The Science Journal of the American Association for Respiratory Care

2011 OPEN FORUM Abstracts

NON-INVASIVELY MEASURED EXHALED BREATH CONDENSATE PH CAN DETECT PULMONARY DECOMPENSATION IN MECHANICALLY VENTILATED PRETERM NEONATES.

Alix Paget-Brown2, Scott T. Dwyer1, John F. Hunt1, Michael D. Davis1,2; 1Division of Pediatric Respiratory Medicine, University of Virginia, Charlottesville, VA; 2Division of Neonatology, University of Virginia, Charlottesville, VA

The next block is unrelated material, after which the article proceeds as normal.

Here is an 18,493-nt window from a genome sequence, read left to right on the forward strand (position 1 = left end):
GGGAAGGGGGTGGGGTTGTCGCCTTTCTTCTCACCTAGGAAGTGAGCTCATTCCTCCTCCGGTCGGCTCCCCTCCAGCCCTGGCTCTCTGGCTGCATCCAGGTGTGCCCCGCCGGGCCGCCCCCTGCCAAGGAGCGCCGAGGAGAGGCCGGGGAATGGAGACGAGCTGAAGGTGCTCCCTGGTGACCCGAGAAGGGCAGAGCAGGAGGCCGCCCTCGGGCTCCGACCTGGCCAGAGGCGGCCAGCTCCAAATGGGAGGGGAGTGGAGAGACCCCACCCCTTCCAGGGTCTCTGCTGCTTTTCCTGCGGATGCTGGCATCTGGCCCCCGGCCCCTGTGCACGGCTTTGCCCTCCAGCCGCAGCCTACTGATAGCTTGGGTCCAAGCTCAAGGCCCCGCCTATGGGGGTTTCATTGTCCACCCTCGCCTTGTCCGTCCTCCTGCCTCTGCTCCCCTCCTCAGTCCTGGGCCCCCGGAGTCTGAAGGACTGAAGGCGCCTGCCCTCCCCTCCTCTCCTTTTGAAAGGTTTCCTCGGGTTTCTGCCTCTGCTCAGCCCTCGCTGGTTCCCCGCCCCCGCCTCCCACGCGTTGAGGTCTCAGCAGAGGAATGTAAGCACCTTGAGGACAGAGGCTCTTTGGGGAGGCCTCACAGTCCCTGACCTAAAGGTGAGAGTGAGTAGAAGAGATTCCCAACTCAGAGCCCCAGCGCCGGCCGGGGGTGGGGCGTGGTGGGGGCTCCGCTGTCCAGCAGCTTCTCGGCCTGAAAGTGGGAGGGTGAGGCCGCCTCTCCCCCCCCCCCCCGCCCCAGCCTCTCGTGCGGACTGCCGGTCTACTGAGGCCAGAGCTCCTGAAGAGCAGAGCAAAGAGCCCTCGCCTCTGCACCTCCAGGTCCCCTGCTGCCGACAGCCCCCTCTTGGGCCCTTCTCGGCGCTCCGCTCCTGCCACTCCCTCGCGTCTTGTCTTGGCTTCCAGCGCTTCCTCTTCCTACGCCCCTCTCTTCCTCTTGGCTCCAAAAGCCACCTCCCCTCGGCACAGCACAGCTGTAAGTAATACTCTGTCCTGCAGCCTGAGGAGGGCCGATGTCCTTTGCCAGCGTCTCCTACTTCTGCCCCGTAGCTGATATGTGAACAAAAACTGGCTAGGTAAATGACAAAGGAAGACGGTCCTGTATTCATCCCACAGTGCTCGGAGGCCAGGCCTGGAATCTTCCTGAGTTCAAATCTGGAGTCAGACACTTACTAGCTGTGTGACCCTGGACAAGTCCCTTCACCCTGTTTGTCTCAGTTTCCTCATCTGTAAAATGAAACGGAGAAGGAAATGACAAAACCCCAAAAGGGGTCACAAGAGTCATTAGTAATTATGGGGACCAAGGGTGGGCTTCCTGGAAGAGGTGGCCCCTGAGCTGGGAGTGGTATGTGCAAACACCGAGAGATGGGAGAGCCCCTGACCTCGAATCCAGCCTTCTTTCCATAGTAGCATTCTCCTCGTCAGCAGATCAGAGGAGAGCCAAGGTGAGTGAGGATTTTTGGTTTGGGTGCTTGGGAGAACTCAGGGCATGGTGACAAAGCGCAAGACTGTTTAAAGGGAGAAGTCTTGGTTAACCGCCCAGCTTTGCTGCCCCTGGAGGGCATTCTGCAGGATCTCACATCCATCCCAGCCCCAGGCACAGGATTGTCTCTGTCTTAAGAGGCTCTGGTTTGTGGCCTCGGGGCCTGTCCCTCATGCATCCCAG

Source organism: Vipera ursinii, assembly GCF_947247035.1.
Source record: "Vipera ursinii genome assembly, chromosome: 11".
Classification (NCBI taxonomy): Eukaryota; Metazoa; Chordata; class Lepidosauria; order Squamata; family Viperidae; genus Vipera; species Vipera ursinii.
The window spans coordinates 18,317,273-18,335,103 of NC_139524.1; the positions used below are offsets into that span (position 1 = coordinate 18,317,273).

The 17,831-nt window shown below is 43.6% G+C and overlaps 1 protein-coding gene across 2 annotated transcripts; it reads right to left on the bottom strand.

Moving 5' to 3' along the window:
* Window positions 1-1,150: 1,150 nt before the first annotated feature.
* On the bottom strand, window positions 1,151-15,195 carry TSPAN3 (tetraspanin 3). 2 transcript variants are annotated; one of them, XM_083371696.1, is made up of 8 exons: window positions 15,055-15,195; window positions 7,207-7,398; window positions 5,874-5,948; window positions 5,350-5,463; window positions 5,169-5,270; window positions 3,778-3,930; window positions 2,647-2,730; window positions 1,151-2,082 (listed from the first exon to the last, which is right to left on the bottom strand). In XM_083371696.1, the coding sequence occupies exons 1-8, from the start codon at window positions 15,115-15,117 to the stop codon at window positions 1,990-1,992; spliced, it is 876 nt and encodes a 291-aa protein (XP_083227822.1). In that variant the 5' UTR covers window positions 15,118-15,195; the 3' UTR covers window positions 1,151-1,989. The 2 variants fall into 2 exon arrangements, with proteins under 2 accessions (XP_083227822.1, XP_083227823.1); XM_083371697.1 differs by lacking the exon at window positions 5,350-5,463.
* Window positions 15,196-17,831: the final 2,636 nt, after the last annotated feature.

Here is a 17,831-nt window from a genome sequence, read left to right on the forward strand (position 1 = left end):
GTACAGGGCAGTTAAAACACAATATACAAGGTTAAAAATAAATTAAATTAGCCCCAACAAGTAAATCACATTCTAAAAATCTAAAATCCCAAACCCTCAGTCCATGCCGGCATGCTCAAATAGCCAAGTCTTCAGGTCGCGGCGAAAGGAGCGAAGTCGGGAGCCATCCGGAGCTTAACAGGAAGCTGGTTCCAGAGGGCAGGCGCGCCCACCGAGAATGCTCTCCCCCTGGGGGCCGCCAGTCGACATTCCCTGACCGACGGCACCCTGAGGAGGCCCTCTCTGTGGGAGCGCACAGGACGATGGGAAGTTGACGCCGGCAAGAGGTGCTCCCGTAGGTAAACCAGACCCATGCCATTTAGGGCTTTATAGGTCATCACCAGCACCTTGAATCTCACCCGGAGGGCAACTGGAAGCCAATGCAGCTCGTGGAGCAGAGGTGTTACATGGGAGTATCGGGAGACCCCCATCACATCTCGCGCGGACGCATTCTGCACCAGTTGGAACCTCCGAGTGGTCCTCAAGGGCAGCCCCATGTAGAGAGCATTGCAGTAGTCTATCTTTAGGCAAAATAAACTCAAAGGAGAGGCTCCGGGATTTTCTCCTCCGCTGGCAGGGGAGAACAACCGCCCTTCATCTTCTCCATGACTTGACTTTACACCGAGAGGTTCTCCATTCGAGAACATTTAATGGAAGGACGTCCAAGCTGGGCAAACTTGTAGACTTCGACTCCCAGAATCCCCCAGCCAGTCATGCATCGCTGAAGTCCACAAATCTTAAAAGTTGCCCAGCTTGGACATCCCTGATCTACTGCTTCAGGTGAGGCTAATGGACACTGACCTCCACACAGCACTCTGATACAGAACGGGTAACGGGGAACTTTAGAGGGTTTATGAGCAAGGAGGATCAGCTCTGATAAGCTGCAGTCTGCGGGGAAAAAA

Introduction: Unless there is a witnessed event, with formula or blood suctioned from the endotracheal tube, determining airway health in mechanically ventilated preterm neonates is challenging. At best, infants with gestations < 27 weeks continue a pattern of shifting atelectasis which can be difficult to ascertain vs. VAP, hemorrhagic pulmonary edema, aspiration pneumonitis etc. The need for non-invasive monitoring of airway markers of inflammation is great. Case Summary: We connected an Airway Lining Fluid Analyzer (ALFA) (Respiratory Research, Inc., Austin TX) to the exhaust port of a Sensormedic high frequency oscillator (HFOV was the mode during the event for both infants). We have previously shown that continuous monitoring of EBC pH is possible in intubated preterm infants on both conventional and high frequency ventilation. Here we present two such infants: one of which had a witnessed formula-aspiration event with emesis and suctioning of formula from the endotracheal tube; the other infant presented with pulmonary hemorrhage. Both infants showed a previously steady baseline followed by rapid drop in EBC pH at the time of the event with slow recovery over 2 days to previous baseline. Discussion: We propose that continuous monitoring of EBC pH may be a useful tool in determining airway health in preterm mechanically ventilated neonates. VAP is incredibly difficult to diagnose in preterm infants, who can remain intubated for prolonged periods of time. Clinically silent aspiration events may also be occurring with only the need for increased ventilator settings as an outward sign. The ability to use a non-invasive tool in continuous fashion to monitor a marker of inflammation in this population may be able to direct further diagnostic workup and cultures, as opposed to continued shifting atelectasis which would contribute to an infant's otherwise stable baseline readings. Sponsored Research - This study was funded by a grant from the NIH.